The next thing then is to investigate the kernel of this operation on blocks,
i.e., the subgroup of gap> blockhom1 := OperationHomomorphism( cube1, cube1b );; gap> Factors( Size( Kernel( blockhom1 ) ) ); [ 3, 3, 3, 3, 3, 3, 3 ] gap> IsElementaryAbelian( Kernel( blockhom1 ) ); true
We can show that the product of this elementary abelian group 3^7 with the
S(8) is semidirect by finding a complement, i.e., a subgroup that has trivial
intersection with the kernel and that generates gap> cmpl1 := Stabilizer( cube1, [1,2,3,4,5,6,8,13], OnSets );; gap> Size( cmpl1 ); 40320 We verify the complement properties: gap> Size( Intersection( cmpl1, Kernel( blockhom1 ) ) ); 1 gap> Closure( cmpl1, Kernel( blockhom1 ) ) = cube1; true
There is even a more elegant way to show that gap> IsIsomorphism( OperationHomomorphism( cmpl1, cube1b ) ); true
Of course, theoretically it is clear that
In fact we know that gap> (1,7,22) in cube1; false gap> (1,7,22)(2,20,14) in cube1; true More or less the same things happen when we consider the operation of the cube group on the edges. gap> cube2 := Operation( cube, orbits[2] );; gap> Size( cube2 ); 980995276800 gap> edges := Blocks( cube2, [1..24] ); [ [ 1, 11 ], [ 2, 17 ], [ 3, 19 ], [ 4, 22 ], [ 5, 13 ], [ 6, 8 ], [ 7, 24 ], [ 9, 18 ], [ 10, 21 ], [ 12, 15 ], [ 14, 20 ], [ 16, 23 ] ] gap> cube2b := Operation( cube2, edges, OnSets );; gap> Size( cube2b ); 479001600 gap> blockhom2 := OperationHomomorphism( cube2, cube2b );; gap> Factors( Size( Kernel( blockhom2 ) ) ); [ 2, 2, 2, 2, 2, 2, 2, 2, 2, 2, 2 ] gap> IsElementaryAbelian( Kernel( blockhom2 ) ); true gap> cmpl2 := Stabilizer(cube2,[1,2,3,4,5,6,7,9,10,12,14,16],OnSets);; gap> IsIsomorphism( OperationHomomorphism( cmpl2, cube2b ) ); true This time we get a semidirect product of a 2^11 with an S(12), namely a subgroup of index 2 of the wreath product of a cyclic 2 with S(12). Here the missing index 2 tells us again that we do not have total freedom in turning the edges. The following tests show that whenever we flip one edge we must also flip another edge. gap> (1,11) in cube2; false gap> (1,11)(2,17) in cube2; true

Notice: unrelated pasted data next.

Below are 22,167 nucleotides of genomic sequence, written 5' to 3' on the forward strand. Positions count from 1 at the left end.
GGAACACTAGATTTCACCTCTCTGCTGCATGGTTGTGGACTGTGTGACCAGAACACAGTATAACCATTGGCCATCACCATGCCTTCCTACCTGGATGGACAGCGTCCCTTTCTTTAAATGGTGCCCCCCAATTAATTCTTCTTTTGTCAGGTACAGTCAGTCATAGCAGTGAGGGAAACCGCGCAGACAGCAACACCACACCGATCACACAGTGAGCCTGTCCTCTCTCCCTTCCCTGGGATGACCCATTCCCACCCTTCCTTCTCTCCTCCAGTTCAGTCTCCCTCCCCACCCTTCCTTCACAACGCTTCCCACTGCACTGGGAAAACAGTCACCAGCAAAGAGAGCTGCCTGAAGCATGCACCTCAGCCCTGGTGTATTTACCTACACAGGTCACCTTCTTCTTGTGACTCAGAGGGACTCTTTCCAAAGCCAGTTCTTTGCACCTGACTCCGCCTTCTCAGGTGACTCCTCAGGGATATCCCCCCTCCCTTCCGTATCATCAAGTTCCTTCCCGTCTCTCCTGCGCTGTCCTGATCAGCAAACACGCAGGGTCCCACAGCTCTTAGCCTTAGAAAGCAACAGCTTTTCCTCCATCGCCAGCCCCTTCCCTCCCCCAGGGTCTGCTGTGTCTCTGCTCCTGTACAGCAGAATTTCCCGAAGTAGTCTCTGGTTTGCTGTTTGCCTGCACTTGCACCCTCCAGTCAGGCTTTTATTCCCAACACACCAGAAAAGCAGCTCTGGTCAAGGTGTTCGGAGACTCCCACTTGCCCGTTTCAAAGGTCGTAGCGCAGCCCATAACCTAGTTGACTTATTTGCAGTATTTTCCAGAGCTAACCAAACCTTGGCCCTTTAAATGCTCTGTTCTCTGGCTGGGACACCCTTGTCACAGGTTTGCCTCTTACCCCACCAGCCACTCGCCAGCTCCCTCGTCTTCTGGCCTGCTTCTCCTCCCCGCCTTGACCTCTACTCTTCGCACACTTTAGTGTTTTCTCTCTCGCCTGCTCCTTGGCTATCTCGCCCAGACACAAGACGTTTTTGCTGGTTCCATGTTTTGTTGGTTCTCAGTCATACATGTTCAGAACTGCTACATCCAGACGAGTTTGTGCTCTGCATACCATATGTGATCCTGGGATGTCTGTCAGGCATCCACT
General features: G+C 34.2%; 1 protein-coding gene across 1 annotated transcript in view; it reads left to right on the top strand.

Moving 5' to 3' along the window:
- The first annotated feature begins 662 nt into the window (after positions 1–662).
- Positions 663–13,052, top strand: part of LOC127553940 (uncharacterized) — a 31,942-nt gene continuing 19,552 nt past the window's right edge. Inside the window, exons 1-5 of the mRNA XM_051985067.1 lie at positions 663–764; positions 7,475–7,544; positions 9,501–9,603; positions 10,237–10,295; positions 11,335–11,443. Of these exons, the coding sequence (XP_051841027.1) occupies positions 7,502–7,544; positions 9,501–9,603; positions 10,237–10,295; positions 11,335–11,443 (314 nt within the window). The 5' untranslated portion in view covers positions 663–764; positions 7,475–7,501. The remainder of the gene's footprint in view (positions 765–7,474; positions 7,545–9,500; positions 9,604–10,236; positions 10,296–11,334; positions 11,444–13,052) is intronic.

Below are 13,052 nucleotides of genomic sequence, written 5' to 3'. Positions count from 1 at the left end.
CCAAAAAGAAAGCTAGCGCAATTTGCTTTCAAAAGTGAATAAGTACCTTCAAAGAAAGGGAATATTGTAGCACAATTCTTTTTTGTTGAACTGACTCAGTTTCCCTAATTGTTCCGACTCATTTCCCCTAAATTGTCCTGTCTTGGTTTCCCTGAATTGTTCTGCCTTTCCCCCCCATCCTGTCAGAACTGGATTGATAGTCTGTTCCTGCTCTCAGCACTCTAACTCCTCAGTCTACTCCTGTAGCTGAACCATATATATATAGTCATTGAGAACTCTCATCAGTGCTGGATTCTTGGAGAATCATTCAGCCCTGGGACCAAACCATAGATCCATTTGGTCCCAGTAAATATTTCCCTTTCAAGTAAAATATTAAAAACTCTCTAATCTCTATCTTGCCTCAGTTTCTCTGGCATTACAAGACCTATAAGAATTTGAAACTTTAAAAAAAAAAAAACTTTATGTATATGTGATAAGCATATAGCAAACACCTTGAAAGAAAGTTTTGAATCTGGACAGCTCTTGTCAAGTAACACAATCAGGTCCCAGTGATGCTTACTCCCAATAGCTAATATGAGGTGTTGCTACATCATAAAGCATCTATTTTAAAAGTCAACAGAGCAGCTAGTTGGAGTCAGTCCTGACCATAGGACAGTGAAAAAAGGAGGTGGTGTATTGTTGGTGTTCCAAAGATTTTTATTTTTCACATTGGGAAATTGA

Since gap> Size( cube ); 43252003274489856000 gap> Size( cube1 ) * Size( cube2 ); 86504006548979712000 This final missing index 2 tells us that we cannot operate on corners and edges totally independently. The following tests show that whenever we exchange a pair of corners we must also exchange a pair of edges (and vice versa). gap> (17,19)(11,8)(6,25) in cube; false gap> (7,28)(18,21) in cube; false gap> (17,19)(11,8)(6,25)(7,28)(18,21) in cube; true
Finally let us compute the centre of the cube group, i.e., the subgroup
of those operations that can be performed either before or after any
other operation with the same result (we assign a name to the group
gap> cube.name := "cube";; gap> Centre( cube ); Subgroup( cube, [ ( 2,34)( 4,10)( 5,26)( 7,18)(12,37)(13,20)(15,44)(21,28)(23,42) (29,36)(31,45)(39,47) ] ) We see that the centre contains one nontrivial element, namely the operation that flips all 12 edges simultaneously. This concludes our example. Of course, GAP can do much more, but demonstrating them all would take too much room. Martin Schönert Lehrstuhl D für Mathematik RWTH Aachen Pontdriesch 1416 52062 Aachen Germany email: Martin.Schoenert@Team4.DE 

The GAP Group Last updated: Fri Mar 23 11:19:47 2018